FHS alumni competes in annual Rose Float Parade


Tom Zasadzinski of Cal Poly Pomona via Calpoly.edu

In the 2022 Rose Float Parade, the Cal Poly universities’ float, ‘Stargrazers’ took home the Best Animation Award, which Fremont alumni Davide Lanfranconi worked on. As a part of the construction team, he was the hydraulics and engine lead, as well as one of four operators inside the float. 

Every year, the Cal Poly universities build a float to enter into the parade and competition. 2022’s float was ultimately worked on for multiple years as a result of COVID-19. 

“It was very unique this year because we had kinda started building our float back in the summer of 2020,” Lanfranconi said. “Then it was announced that there was not going to be a parade in 2020, so all work ground to a halt until 2021.” 

The stretched out process proved to be difficult to navigate, with some contributors graduating and others having to take over, even though they might have not gotten the necessary training. As such, Lanfranconi and others have stepped into leadership roles,  making do. 

“Making sure that transfer of knowledge occurred was I think the most difficult part and something that we’re still playing catch up with right now,” Lanfranconi said.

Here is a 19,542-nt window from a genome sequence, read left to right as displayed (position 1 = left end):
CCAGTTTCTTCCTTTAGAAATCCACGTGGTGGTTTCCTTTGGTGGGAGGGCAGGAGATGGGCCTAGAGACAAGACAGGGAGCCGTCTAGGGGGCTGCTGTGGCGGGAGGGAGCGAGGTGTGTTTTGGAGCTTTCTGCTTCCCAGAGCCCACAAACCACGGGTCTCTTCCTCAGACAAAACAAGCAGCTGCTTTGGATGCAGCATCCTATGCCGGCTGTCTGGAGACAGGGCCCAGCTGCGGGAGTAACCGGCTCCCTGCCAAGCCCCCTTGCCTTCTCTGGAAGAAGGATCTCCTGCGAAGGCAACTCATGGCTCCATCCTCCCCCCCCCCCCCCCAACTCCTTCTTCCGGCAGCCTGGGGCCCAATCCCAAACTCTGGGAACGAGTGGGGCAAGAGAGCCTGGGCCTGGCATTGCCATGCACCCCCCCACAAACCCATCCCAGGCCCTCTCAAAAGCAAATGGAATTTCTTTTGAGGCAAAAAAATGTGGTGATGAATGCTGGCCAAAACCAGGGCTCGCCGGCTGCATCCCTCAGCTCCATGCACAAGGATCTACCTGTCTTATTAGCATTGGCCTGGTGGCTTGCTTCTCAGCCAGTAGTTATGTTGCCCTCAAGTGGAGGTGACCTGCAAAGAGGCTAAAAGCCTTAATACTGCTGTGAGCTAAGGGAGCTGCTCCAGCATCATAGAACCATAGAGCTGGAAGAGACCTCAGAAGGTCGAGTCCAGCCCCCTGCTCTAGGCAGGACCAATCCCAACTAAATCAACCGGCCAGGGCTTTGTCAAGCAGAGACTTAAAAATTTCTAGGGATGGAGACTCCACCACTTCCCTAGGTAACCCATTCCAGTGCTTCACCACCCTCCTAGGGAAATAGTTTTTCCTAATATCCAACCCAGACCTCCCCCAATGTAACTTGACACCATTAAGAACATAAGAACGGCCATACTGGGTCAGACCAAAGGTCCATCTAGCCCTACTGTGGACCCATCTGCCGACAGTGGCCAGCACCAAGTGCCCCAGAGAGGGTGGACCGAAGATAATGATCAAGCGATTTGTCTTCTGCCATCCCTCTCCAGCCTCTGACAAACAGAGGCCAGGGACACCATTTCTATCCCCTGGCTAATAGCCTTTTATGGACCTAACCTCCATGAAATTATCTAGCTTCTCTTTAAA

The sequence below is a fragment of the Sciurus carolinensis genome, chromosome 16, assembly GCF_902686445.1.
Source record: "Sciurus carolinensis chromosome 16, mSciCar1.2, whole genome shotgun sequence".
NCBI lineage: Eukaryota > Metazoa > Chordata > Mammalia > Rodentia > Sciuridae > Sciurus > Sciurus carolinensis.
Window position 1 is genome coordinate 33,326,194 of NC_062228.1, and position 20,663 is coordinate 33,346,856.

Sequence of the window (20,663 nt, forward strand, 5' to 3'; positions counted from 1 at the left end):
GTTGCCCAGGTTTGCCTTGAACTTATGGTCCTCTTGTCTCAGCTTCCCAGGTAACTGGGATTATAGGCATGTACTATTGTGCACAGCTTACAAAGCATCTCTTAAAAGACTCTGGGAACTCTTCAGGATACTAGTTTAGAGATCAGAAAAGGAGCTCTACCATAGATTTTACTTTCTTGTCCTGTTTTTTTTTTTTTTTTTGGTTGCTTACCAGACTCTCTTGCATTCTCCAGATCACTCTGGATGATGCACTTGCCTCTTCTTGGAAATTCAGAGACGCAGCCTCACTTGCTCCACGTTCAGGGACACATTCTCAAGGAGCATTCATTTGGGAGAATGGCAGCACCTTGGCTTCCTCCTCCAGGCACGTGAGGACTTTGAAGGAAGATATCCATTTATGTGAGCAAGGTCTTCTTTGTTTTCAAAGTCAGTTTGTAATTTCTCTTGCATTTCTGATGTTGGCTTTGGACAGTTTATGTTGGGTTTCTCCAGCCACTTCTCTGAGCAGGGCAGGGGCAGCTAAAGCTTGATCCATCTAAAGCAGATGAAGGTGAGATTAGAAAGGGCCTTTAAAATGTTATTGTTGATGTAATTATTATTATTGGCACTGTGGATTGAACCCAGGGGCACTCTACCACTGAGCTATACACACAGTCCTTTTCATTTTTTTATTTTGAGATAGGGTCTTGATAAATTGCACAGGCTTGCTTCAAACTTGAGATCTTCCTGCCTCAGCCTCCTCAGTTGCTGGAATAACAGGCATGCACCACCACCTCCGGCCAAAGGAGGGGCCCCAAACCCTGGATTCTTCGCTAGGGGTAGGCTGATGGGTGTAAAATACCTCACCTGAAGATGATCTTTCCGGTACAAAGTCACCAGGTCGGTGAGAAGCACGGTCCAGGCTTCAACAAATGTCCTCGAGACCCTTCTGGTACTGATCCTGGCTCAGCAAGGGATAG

The float this year was based on the nursery rhyme “Hey Diddle Diddle” and it depicted cows building jetpacks and jumping over the moon.

Even though the team typically wins awards, this Best Animation award was special because they had not won it since the award names were changed in 1984. It is especially impressive because, out of the 20 or 30 floats that competed, this was the only student run float; whereas other corporation-run floats had higher budgets and more time devoted to building it. 

“Winning this award was really great for us,” Lanfranconi said. “It’s something that we worked really really hard towards. It’s something that wouldn’t have happened without the amazing dedication of all three subteams on the float team.” 

Lanfranconi specifically was in charge of maintaining both the engine and the hydraulic systems to make the float move, which requires vast engineering knowledge. 

As a Mechanical Engineering student at Cal Poly SLO, Lanfranconi cites his experience with the robotics team at FHS and a digital electronics class with Mr. Capriles as things that initially piqued his interest in the field. 

As such, he has been able to apply these skills in college, including working on this float. For example, Lanfranconi had the chance to be one of four operators inside the float.

“That was a pretty unique opportunity,” Lanfranconi said. “[It’s] something that I’d probably call a once in a lifetime opportunity, and that was truly kind of in a sense the reward for the culmination of all the time and effort that we’ve put in over the last two years.”